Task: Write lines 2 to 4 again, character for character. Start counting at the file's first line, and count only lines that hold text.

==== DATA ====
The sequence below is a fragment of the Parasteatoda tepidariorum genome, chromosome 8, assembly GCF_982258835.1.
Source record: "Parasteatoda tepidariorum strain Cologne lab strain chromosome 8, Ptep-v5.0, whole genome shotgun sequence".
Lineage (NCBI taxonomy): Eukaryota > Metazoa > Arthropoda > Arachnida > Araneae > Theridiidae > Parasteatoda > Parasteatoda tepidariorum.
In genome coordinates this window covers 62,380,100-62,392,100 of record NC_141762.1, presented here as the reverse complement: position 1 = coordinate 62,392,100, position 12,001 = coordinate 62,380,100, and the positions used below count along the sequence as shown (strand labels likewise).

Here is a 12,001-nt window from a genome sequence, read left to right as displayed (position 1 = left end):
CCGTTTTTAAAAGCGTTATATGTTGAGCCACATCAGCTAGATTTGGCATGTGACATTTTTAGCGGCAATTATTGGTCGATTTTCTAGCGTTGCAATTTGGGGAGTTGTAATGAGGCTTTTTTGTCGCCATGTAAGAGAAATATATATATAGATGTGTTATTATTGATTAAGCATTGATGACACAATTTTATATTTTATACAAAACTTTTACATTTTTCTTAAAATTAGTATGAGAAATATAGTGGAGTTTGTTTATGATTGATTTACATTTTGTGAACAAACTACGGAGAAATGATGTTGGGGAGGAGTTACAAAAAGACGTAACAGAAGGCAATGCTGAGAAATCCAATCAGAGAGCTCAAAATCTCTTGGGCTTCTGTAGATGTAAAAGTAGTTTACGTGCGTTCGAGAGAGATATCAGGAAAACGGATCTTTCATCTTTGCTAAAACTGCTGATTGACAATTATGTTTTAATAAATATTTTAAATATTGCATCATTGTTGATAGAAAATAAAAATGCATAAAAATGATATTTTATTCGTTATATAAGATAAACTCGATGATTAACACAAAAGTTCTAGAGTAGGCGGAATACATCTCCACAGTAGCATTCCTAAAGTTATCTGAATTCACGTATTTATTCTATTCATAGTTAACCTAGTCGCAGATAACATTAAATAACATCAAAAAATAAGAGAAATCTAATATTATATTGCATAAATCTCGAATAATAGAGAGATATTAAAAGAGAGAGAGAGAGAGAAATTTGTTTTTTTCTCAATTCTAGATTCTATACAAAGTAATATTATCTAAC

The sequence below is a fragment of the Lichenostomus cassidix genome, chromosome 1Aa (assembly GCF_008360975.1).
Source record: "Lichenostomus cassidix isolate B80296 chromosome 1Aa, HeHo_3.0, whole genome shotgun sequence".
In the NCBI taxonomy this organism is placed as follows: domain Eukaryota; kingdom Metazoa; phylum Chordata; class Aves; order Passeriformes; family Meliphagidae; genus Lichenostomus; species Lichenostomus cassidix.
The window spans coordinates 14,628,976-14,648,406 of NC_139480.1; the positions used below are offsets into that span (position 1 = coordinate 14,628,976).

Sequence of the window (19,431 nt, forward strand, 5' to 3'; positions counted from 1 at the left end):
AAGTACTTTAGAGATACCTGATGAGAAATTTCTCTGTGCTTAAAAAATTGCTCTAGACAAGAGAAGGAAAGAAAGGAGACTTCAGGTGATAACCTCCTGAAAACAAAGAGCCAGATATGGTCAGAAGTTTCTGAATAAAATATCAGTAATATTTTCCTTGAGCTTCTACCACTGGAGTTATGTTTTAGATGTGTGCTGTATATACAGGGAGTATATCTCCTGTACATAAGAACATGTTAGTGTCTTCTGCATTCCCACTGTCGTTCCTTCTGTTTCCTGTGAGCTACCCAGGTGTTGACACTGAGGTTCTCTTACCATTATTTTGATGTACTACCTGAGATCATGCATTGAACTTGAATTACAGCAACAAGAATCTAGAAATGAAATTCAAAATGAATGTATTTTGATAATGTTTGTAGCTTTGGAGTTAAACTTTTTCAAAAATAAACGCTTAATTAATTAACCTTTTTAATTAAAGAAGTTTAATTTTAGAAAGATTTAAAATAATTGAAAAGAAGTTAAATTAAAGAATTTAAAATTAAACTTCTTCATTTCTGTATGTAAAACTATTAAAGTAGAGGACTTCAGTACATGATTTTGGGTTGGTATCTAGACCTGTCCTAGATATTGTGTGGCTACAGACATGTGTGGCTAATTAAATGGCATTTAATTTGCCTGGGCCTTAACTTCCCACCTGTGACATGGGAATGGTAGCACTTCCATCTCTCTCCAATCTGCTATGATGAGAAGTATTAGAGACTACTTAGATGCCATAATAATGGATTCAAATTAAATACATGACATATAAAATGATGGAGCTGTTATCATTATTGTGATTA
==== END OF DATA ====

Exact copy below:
Source record: "Parasteatoda tepidariorum strain Cologne lab strain chromosome 8, Ptep-v5.0, whole genome shotgun sequence".
Lineage (NCBI taxonomy): Eukaryota > Metazoa > Arthropoda > Arachnida > Araneae > Theridiidae > Parasteatoda > Parasteatoda tepidariorum.
In genome coordinates this window covers 62,380,100-62,392,100 of record NC_141762.1, presented here as the reverse complement: position 1 = coordinate 62,392,100, position 12,001 = coordinate 62,380,100, and the positions used below count along the sequence as shown (strand labels likewise).